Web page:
Written by the Warrior
Since 1979, China has had a one-child policy, meaning that (with exceptions), each family can only have one child. As a result of this policy, the adult to child ratio for most families is 6 to 1.
Fast forward a few decades, this translate to – children, no matter what nationality, being absolutely adored in China. During our recent travels to China, folks often went above and beyond the call of duty to make sure that the “little friends” are well cared for, in restaurants, hotels, and cultural attractions.
However, that is not to say that travelling with kids is easy, especially in a destination like China, where the language, culture and traditions are so different.
Here are some our experiences and observations during our travels.
- On the crowd factor – With a population of over 1.3 billion, China is crowded, very very crowded. Constant vigilance is required to ensure that the entire travel party stays together and to keep an eye on belongings.
- On travelling without knowing the language – Is tricky. English is not widely spoken, even in “touristy” areas. While travellers should have no issues at international airports, customs and international branded hotel, expect that most locations do not have English-speaking staff.
- On the issue of air pollution – The level of air pollution in many urban centres are absolutely unhealthy. And yes, you can feel it in your lungs. I recommend arming yourself with N95+ dust masks, which can be found in most hardware stores (i.e. the Home Depot).
- On food matters – Chinese cuisine is outstanding and exquisite and totally different from what you are likely used to. Even their buffets are entirely different. Travelling with my three picky eaters was very trying on my nerves, as at least one of them is unhappy with the food choice at each meal. North America fast food has invaded China, so there is always that choice to fall back on. While local knowledge is always key to finding true gastronomic gems, in general, the best restaurants are found in shopping malls of all places, in fact, some of the best local cuisines are found in grocery stores.
- On creature comforts – In general, China provides similar amenities as Western nations. However, there are a few notable exceptions, such as, tap water not being safe to drink without boiling, most public toilets being squat toilets and toilet paper rarely provided (so makes sure to have your own).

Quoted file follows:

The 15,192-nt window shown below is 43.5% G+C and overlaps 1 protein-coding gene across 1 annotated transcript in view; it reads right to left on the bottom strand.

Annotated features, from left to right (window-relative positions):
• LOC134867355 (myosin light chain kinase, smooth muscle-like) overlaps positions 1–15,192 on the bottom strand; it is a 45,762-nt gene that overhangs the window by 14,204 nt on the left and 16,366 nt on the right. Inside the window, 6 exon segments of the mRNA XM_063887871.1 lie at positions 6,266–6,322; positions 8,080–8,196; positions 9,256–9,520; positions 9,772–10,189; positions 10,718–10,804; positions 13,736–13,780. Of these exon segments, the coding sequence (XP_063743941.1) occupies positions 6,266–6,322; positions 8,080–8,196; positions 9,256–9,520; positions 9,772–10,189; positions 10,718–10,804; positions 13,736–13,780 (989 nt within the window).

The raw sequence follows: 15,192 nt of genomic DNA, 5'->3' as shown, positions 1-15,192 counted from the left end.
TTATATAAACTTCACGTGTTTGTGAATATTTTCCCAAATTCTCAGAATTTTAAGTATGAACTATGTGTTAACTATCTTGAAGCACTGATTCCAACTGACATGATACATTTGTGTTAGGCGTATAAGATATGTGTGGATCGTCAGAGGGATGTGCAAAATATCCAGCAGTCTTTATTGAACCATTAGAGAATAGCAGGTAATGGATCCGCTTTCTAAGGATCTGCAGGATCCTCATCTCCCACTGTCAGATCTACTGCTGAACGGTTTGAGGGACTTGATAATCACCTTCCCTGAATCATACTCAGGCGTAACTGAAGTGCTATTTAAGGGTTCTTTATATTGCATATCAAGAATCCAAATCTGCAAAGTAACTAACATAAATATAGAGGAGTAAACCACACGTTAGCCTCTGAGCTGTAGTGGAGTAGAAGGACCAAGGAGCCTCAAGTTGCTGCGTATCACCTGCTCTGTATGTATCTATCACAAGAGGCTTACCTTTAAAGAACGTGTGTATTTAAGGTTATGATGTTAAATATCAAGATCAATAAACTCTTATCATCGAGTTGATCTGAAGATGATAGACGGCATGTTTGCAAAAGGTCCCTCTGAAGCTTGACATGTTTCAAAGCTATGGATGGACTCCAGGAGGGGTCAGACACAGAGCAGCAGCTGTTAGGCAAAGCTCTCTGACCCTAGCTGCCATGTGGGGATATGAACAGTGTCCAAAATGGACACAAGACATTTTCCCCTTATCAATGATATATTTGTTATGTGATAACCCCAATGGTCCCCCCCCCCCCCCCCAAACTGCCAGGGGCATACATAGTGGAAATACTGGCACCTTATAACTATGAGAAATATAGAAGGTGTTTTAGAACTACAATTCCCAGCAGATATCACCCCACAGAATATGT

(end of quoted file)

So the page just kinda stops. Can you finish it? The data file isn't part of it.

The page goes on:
- On transportation – China is the third largest country in the world by landmass, and as a result, travel distances between cities can be very long. Luckily, there is a vast network of airlines with frequent services between major cities, making air travel, a great, convenient and comfortable method to get around the country. A meal is served on all flights over 1 hour. And as if that is not shockingly awesome enough, the food is even really good. Getting around within a city is much easier now compared to 10 years ago. There is usually a bus to city centres from airports and most cities are well served by metro systems. I have to admit that I have not braved transit buses in a while, but in most cities, taxis are easy to find and not too expensive to use (though the quality of the ride varies).
- On money matters – The strength of the Canadian dollar makes food, accommodation, transportation and activities super affordable for travel in China. However, when it comes to merchandise purchase, especially for items that can be found in both Canada and China, it is by far cheaper to purchase them in Canada. This is ironic since everything is made in China.
- On the issue of social media – There is a long list of banned social media platforms in China, including Facebook, Twitter, YouTube, etc… While I could do with being “unplugged” from those, I truly suffered withdrawal symptoms from the lack of Google Maps. I even had to resort to using paper maps.
While I admit that China is not the easiest travel destination, I do think that it should be on everyone’s travel list. With its long and rich history, exquisite art and culture, as well as fantastic cuisine, there are experiences that can only be had in China.